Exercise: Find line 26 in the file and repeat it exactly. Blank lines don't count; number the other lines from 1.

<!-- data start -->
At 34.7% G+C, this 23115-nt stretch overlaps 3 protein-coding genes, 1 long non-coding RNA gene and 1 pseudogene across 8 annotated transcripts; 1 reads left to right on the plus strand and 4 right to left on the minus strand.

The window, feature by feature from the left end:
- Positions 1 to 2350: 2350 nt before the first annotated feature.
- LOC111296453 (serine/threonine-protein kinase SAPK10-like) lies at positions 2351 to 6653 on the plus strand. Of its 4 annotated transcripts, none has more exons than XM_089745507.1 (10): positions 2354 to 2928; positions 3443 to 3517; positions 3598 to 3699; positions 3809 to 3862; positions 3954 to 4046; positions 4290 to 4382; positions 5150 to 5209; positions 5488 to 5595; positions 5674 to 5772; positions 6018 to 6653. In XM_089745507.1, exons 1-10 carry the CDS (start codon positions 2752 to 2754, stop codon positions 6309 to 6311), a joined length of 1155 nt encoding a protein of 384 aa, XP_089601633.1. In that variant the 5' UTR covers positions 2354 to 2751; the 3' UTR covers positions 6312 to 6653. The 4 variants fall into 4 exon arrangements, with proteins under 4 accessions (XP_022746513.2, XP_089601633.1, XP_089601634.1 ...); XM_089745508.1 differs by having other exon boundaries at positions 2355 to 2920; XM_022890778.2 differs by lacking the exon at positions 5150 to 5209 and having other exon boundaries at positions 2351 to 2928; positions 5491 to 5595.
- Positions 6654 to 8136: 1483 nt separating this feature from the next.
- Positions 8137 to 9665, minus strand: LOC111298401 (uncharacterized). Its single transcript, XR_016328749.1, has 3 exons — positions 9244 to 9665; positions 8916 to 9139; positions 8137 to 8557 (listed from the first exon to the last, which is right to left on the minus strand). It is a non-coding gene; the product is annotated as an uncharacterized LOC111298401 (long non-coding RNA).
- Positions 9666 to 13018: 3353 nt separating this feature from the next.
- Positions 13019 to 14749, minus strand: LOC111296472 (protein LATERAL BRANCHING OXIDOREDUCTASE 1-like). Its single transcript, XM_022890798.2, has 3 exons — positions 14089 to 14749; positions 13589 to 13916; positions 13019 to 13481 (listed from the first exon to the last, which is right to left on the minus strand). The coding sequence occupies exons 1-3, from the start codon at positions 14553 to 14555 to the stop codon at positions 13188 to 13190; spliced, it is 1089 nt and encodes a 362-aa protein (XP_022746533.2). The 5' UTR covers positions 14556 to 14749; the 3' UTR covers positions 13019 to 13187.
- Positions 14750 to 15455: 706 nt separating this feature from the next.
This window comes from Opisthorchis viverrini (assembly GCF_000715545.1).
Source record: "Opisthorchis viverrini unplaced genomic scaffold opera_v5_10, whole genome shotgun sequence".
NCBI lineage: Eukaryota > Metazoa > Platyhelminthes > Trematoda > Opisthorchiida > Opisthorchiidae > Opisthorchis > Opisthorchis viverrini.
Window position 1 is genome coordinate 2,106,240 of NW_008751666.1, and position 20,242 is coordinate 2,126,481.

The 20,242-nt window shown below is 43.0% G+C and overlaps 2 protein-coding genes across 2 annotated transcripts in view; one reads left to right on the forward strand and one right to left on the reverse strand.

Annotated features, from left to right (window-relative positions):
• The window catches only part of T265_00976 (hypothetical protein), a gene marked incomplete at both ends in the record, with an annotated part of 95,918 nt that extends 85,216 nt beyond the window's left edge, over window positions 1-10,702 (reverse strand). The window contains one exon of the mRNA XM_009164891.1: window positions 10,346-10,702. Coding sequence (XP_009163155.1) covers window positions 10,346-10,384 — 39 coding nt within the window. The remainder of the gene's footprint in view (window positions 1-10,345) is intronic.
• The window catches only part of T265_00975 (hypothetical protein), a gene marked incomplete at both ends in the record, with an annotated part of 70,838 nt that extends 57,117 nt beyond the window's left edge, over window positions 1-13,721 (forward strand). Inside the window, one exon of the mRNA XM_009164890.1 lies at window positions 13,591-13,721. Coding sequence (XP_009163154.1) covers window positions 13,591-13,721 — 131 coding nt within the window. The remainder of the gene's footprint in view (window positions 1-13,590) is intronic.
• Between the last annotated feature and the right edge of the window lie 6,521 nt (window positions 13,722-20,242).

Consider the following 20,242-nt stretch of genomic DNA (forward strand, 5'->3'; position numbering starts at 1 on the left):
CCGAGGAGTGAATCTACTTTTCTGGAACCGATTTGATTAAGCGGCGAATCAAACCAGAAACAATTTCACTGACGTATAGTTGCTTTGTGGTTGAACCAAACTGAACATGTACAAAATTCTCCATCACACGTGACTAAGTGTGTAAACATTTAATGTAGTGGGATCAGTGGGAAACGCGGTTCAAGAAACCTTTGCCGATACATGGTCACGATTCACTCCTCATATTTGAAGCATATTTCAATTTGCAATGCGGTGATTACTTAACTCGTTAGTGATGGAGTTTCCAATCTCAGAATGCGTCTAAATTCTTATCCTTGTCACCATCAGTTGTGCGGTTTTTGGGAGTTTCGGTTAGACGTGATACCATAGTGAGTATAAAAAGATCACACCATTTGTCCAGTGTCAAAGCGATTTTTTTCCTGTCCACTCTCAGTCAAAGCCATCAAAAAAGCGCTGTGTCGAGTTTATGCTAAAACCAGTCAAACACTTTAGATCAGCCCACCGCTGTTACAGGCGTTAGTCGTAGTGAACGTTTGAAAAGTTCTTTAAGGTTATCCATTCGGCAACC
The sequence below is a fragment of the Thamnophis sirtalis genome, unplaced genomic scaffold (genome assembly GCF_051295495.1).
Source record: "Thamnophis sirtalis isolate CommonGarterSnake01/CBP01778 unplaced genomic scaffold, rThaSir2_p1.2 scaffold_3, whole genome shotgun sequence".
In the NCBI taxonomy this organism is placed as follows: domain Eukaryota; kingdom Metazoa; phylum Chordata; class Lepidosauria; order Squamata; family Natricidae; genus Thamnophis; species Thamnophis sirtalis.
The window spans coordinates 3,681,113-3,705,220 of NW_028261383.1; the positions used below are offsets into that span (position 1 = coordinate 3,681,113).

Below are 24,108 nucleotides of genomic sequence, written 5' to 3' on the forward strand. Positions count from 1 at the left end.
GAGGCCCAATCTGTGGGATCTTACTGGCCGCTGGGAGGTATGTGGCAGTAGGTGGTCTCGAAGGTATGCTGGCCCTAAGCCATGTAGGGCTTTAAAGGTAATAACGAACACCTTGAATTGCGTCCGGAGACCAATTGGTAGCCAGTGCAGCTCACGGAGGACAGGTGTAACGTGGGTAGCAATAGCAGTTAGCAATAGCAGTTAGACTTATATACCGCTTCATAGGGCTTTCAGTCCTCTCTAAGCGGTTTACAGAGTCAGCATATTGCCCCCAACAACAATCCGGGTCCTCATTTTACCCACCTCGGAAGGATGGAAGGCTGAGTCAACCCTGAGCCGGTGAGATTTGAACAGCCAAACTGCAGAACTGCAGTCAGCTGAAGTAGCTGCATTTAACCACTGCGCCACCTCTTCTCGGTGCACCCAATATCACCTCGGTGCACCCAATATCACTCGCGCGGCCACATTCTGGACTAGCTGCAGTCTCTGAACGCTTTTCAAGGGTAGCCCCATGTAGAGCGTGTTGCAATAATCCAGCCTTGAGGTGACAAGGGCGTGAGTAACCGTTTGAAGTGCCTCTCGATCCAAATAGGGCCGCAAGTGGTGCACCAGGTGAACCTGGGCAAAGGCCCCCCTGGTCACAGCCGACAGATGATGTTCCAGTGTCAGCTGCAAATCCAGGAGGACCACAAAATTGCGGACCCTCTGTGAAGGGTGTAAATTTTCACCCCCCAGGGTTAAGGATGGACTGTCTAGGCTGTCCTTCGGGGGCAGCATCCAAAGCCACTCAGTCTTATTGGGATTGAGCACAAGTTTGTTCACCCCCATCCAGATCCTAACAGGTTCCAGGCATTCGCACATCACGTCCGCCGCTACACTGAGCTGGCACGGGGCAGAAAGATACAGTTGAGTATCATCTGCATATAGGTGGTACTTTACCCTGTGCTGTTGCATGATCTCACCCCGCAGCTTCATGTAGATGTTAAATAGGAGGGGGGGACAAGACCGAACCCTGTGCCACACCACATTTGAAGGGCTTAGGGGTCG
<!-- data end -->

GAGGCCCAATCTGTGGGATCTTACTGGCCGCTGGGAGGTATGTGGCAGTAGGTGGTCTCGAAGGTATGCTGGCCCTAAGCCATGTAGGGCTTTAAAGGTAATAACGAACACCTTGAATTGCGTCCGGAGACCAATTGGTAGCCAGTGCAGCTCACGGAGGACAGGTGTAACGTGGGTAGCAATAGCAGTTAGCAATAGCAGTTAGACTTATATACCGCTTCATAGGGCTTTCAGTCCTCTCTAAGCGGTTTACAGAGTCAGCATATTGCCCCCAACAACAATCCGGGTCCTCATTTTACCCACCTCGGAAGGATGGAAGGCTGAGTCAACCCTGAGCCGGTGAGATTTGAACAGCCAAACTGCAGAACTGCAGTCAGCTGAAGTAGCTGCATTTAACCACTGCGCCACCTCTTCTCGGTGCACCCAATATCACCTCGGTGCACCCAATATCACTCGCGCGGCCACATTCTGGACTAGCTGCAGTCTCTGAACGCTTTTCAAGGGTAGCCCCATGTAGAGCGTGTTGCAATAATCCAGCCTTGAGGTGACAAGGGCGTGAGTAACCGTTTGAAGTGCCTCTCGATCCAAATAGGGCCGCAAGTGGTGCACCAGGTGAACCTGGGCAAAGGCCCCCCTGGTCACAGCCGACAGATGATGTTCCAGTGTCAGCTGCAAATCCAGGAGGACCACAAAATTGCGGACCCTCTGTGAAGGGTGTAAATTTTCACCCCCCAGGGTTAAGGATGGACTGTCTAGGCTGTCCTTCGGGGGCAGCATCCAAAGCCACTCAGTCTTATTGGGATTGAGCACAAGTTTGTTCACCCCCATCCAGATCCTAACAGGTTCCAGGCATTCGCACATCACGTCCGCCGCTACACTGAGCTGGCACGGGGCAGAAAGATACAGTTGAGTATCATCTGCATATAGGTGGTACTTTACCCTGTGCTGTTGCATGATCTCACCCCGCAGCTTCATGTAGATGTTAAATAGGAGGGGGGGACAAGACCGAACCCTGTGCCACACCACATTTGAAGGGCTTAGGGGTCG